By Michael Kachitsa
Tennis players take on a huge risk in deciding to turn pro – the odds of earning a stable income through tennis, let alone vast riches, are vanishingly small. Our research suggests it’s this very riskiness that drives tennis players to turn professional.
Just like gamblers, tennis players are enticed by the small possibility of a large payoff.
By our calculations an 18 year old boy ranked 100 in the world in 1997 had a less than one-thousandth of a percent (0.001%) chance of earning more than US$10 million in prize money over his tennis career. This isn’t a lot of money when you subtract the cost of competing – which averaged US$38,800 for male players and US$40,180 for female players in 2013, not including the cost of a coach.
The average career prize earnings of tennis players at around US$300,000. Around 80% of professional tennis players earn close to nothing, but there is a very wide range of values above this that people might earn – up to the US$65 million Roger Federer earned by the age of 30.
Of the 128 players that qualify for each of the four Grand Slam tournaments, the winners take home around 18% of the total prize money. Those who exit in the first round get only 0.3%. This does not factor in the sponsorships and endorsements that top-ranked players receive.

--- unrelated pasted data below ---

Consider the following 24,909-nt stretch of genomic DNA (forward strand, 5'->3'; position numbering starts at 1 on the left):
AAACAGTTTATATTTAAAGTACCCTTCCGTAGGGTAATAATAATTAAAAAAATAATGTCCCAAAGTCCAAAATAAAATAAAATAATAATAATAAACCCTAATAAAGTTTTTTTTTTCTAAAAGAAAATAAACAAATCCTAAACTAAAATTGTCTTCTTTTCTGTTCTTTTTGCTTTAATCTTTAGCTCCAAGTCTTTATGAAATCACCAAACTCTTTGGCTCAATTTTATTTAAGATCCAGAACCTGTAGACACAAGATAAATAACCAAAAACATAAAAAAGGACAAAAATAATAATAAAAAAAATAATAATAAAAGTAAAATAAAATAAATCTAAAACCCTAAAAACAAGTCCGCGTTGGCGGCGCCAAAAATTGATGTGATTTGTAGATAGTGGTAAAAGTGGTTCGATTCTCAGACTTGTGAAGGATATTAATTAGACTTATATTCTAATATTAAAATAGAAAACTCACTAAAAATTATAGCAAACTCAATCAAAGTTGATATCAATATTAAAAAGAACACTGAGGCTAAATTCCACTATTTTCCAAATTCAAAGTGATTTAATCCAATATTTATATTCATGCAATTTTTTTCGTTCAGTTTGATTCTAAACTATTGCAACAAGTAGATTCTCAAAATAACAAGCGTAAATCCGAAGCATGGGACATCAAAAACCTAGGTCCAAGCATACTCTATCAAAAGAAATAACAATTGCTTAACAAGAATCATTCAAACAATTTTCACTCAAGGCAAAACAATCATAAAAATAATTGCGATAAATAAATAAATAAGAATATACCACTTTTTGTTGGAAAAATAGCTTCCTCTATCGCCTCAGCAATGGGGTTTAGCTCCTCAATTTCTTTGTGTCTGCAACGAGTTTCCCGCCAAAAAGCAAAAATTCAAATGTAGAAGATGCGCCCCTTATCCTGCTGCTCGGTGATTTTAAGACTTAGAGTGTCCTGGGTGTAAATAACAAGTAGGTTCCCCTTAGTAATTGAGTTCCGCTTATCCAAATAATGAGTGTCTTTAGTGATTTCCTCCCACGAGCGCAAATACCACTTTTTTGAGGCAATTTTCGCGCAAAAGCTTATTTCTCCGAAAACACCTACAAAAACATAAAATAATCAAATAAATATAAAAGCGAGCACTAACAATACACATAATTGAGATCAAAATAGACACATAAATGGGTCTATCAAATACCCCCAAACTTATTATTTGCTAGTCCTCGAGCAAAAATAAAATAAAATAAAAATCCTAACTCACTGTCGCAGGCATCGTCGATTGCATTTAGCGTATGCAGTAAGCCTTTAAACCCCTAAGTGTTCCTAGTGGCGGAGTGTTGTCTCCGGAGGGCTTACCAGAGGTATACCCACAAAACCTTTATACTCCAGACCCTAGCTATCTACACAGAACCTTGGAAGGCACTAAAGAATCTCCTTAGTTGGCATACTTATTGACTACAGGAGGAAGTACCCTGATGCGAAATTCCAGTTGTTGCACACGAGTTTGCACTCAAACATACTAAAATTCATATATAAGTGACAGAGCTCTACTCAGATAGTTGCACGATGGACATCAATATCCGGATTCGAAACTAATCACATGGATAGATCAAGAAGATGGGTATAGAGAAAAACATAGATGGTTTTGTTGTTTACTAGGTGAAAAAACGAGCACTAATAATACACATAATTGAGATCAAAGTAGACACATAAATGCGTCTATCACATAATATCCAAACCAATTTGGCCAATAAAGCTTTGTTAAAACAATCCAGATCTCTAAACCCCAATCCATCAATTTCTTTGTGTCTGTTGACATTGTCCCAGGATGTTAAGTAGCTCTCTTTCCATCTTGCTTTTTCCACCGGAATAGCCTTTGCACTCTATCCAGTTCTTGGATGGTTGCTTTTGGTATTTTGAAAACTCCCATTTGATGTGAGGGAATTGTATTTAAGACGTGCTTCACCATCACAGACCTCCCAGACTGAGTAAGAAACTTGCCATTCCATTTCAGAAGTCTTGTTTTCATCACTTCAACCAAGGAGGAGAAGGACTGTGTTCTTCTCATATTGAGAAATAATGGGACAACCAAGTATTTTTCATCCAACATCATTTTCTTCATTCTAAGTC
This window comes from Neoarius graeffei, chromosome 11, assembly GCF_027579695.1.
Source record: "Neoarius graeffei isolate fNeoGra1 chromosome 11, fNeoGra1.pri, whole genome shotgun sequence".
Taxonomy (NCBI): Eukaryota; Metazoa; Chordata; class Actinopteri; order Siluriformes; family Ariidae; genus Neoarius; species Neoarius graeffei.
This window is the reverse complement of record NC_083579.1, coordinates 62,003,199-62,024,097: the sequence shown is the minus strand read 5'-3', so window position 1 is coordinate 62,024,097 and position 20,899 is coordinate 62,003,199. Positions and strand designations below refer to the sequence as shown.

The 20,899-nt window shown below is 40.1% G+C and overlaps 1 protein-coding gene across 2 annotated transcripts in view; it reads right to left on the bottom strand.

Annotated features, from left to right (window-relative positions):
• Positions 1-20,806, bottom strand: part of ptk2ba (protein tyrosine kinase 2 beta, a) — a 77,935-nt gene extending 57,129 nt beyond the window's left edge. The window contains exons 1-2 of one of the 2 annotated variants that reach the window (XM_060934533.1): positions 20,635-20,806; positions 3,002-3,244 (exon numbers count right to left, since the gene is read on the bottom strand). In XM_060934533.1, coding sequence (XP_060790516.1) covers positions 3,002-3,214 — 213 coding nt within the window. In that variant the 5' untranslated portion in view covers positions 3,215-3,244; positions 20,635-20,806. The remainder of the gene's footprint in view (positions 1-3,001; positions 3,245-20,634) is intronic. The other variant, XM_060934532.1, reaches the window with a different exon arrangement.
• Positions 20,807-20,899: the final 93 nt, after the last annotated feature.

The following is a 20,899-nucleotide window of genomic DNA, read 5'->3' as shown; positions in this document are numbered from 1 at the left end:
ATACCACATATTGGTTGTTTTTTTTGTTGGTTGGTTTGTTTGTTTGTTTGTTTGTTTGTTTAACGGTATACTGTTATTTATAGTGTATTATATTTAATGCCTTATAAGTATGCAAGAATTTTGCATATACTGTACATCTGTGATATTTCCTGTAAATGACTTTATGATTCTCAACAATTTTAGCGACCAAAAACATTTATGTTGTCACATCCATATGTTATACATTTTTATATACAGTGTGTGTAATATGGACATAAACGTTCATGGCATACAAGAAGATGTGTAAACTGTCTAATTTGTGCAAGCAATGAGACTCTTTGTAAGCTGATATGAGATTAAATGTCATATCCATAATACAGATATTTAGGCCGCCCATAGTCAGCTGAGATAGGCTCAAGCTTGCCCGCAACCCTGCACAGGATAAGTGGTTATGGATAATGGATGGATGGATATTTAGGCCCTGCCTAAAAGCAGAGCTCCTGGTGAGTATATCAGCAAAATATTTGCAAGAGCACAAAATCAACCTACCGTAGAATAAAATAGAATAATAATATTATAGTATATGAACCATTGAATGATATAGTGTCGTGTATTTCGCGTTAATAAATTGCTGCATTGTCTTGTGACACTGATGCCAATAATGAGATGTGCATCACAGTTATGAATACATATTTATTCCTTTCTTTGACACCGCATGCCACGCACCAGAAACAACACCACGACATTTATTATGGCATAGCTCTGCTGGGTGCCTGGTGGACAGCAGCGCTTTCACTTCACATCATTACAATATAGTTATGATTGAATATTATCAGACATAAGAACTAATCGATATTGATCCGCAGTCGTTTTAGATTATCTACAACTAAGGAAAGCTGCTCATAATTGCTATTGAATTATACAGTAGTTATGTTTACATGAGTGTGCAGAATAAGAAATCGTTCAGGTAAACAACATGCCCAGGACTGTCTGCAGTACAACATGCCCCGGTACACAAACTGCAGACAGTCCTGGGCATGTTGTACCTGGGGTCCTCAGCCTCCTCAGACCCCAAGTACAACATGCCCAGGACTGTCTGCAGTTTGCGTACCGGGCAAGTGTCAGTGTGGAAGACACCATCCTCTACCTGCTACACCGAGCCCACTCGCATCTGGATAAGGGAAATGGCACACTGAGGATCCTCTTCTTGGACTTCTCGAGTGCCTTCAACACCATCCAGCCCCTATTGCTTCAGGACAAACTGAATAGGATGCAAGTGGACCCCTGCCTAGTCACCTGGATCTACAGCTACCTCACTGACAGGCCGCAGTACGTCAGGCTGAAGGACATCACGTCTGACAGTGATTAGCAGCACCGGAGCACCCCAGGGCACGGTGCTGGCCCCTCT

Teenagers who are ranked very highly in the world have a better chance of becoming stars as adults, but they still face a lot of uncertainty. For example, Kristian Pless was ranked number one as a junior but his highest rank as a professional was 65, and he earned just US$1.1 million in prize money over his ten-year career.
Teenagers who are ranked poorly are almost certain to make close to zero over their tennis careers. However, there remains a minuscule chance they could make it big. Our research suggests this small chance of a big payoff is why players decided to continue their tennis careers.